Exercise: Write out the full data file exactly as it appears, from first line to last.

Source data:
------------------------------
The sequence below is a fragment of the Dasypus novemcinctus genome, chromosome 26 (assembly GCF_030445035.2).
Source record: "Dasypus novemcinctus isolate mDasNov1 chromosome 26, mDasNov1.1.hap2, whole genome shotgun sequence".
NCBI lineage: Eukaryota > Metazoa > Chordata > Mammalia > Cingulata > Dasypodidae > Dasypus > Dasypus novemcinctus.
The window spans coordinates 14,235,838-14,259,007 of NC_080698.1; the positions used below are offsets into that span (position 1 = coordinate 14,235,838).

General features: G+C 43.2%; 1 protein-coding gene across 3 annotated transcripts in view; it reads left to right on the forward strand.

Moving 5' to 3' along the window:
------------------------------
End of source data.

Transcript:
The sequence below is a fragment of the Dasypus novemcinctus genome, chromosome 26 (assembly GCF_030445035.2).
Source record: "Dasypus novemcinctus isolate mDasNov1 chromosome 26, mDasNov1.1.hap2, whole genome shotgun sequence".
NCBI lineage: Eukaryota > Metazoa > Chordata > Mammalia > Cingulata > Dasypodidae > Dasypus > Dasypus novemcinctus.
The window spans coordinates 14,235,838-14,259,007 of NC_080698.1; the positions used below are offsets into that span (position 1 = coordinate 14,235,838).

General features: G+C 43.2%; 1 protein-coding gene across 3 annotated transcripts in view; it reads left to right on the forward strand.

Moving 5' to 3' along the window: